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Britain’s Fintech Sector Booming After Record Breaking Year

David Paul


Britain’s Fintech Sector
Despite Covid-19’s impact, UK fintech sector funding is higher than pre-pandemic levels through “record-breaking” investments.

Britain’s fintech sector has attracted “record-breaking” investment so far this year, according to new research.

Analysis carried out by UK fintech body, Innovate Finance, revealed that a total of £4.1bn has flowed into the country’s fintech sector in the first half of 2021, marking a 34% increase on the total amount in 2020.

The cash boost has also far exceeded the record-breaking year set in 2019, which saw £3.3bn invested in the UK fintech sector.

Innovate Finance said the study highlights the current strength of the fintech sector, despite the impact of the pandemic, and cements Britain as a potentially major fintech hub in Europe.

So far this year, the sector saw 13 companies close deals above $100m, beating the record set in 2019 when 10 firms secured comparable investment.

Currently, the UK ranks second only to the US in terms of funds raised, and well ahead of the levels secured by Brazil (40 deals and $3bn), Germany (56 deals and $2.5bn) and India (132 deals and $2.2bn) during the same period.

Commenting on the research, Janine Hirt, CEO of Innovate Finance, said: “This analysis clearly demonstrates that the appetite among international investors to fund high-growth, innovative firms has never been greater, and is a testament to the UK’s position as a world leader in fintech.

“Fintech is one of the fastest-growing sectors of our economy and has a vital role to play in the UK’s economic and business recovery. To have secured record funding – in just six months – speaks to an enduring confidence in UK innovation, as well as our ability to build and scale world-class businesses.”


Strong investment in the first half of 2021 comes off the back of the Kalifa Review, which set out recommendations for the future growth of the sector and provided a roadmap to ensure long-term, sustained investment.

Hirt continued: “It is hugely encouraging to see evidence of this resilience and growth, particularly in light of the uncertainty and challenges brought on by 2020. Both the flow of capital and a wide talent pool are essential to maintaining the sector’s strength, and we remain committed to supporting efforts in these vital areas.”

What is happening in Scotland?

Scotland is also set to have a major impact on Britain’s fintech sector going forward, and several small Scottish fintech startups, including Zumo and Modulr, are leading the charge.

FinTech Scotland announced the development of a ten-year ‘innovation roadmap’ in May which aims to support the growth of the country’s digital economy and “burgeoning” fintech sector.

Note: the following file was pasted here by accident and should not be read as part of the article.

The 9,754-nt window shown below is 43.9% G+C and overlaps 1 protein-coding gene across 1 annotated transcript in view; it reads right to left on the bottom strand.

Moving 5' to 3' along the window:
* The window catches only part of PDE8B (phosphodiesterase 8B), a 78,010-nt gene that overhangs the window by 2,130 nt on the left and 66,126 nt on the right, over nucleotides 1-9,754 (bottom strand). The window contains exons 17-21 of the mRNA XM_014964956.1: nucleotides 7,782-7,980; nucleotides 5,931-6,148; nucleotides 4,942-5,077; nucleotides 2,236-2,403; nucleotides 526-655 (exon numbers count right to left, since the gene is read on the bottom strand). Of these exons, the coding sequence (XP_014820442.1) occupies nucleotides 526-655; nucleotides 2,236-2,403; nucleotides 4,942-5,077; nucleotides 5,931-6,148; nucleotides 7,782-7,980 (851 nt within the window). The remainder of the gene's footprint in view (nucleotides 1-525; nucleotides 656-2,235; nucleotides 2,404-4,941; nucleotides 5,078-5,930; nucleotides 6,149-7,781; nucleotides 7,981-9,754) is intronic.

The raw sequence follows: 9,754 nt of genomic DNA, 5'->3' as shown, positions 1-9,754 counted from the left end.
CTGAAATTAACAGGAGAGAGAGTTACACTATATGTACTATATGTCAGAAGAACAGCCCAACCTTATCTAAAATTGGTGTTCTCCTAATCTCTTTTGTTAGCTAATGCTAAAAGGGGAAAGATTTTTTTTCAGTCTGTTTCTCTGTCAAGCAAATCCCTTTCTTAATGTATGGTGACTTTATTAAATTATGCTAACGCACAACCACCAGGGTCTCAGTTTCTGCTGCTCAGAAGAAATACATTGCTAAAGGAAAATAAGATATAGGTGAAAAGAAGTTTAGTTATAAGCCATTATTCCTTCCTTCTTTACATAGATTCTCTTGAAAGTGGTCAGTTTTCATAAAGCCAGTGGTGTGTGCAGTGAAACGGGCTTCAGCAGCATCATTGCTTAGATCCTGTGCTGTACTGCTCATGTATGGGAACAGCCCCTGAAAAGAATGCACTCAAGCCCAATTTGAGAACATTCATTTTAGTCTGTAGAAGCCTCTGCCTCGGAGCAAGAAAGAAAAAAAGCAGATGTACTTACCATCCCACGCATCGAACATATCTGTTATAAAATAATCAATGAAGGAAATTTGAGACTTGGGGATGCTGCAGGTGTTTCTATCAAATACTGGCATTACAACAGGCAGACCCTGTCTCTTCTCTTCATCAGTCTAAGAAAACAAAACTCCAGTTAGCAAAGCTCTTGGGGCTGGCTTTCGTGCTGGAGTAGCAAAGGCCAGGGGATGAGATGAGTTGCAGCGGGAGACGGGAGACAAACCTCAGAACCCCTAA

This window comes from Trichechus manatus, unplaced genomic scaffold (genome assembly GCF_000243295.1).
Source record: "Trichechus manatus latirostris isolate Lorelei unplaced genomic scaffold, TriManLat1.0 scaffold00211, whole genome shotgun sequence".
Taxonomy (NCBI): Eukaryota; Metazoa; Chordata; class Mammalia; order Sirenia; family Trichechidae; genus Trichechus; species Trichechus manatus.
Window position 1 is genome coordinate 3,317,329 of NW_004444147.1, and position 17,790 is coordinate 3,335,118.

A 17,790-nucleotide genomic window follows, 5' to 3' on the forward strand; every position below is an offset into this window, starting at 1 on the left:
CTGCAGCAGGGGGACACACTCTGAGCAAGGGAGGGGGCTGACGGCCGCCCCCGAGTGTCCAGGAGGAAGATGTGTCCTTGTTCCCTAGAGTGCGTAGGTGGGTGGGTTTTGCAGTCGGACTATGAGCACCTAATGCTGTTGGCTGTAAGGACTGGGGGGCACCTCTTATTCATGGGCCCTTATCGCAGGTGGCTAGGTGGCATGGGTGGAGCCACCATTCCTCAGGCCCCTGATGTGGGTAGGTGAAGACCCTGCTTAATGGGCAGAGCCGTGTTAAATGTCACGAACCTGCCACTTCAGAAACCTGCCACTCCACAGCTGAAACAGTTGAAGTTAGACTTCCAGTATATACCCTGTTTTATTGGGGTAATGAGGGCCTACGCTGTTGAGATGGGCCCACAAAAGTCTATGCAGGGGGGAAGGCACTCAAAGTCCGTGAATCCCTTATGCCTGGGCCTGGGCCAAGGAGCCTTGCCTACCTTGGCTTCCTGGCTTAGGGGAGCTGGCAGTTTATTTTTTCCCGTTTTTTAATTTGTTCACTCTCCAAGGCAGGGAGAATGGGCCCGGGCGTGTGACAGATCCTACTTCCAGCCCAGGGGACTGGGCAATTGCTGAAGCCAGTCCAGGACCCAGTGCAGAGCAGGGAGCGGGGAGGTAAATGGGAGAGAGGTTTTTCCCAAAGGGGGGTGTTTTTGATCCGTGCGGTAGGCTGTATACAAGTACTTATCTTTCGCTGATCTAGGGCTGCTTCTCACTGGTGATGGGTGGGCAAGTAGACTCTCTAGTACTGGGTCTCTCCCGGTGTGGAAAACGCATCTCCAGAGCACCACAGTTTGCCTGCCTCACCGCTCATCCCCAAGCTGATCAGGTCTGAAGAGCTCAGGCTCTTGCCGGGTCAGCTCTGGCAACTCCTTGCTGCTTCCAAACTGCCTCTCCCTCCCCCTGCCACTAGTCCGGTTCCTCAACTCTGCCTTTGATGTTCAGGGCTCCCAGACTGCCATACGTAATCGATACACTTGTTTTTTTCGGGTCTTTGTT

The industry body also contributed to the Fintech Strategic Review (FSR) commissioned by HM Treasury in February, providing a five-point plan to leverage innovation through a positive regulatory environment, developing diverse skills, facilitating investment to scale enterprises and accelerating a targeted approach to inward investment.

Commenting on the boost to the fintech sector in Scotland, Stephen Ingledew, Executive Chair at FinTech Scotland, said: “The number of fintechs in the community has gone up, the amount of investment monies going into fintech in Scotland has gone up, and growth has accelerated as well.

“On all counts, both in the number of firms, their growth and investment, the breadth of it has certainly accelerated in the last 12 months.”

Data collected by FinTech Scotland revealed that the number of fintech SMEs continues to grow across the country, seeing a 15% increase since the start of 2021. The FinTech Scotland community now stands at 170 SMEs, including 10 new start-ups, four international businesses and nine established Scottish tech businesses.

Going forward, Ingledew says he sees a continuation of the kind of growth that the country is already seeing: “There is no let-up in both the new enterprises being created, particularly out of universities such as Edinburgh and Strathclyde. We are seeing a growing demand from the financial enterprises to work with fintechs, as well as a growing number who are expanding overseas.

“Not only are they [fintechs] getting the opportunity in Scotland, they are getting the opportunity internationally, whether it’s in India, Australia, and across the rest of the UK as well. So there is real momentum at the moment.”

David Paul

Staff Writer, DIGIT

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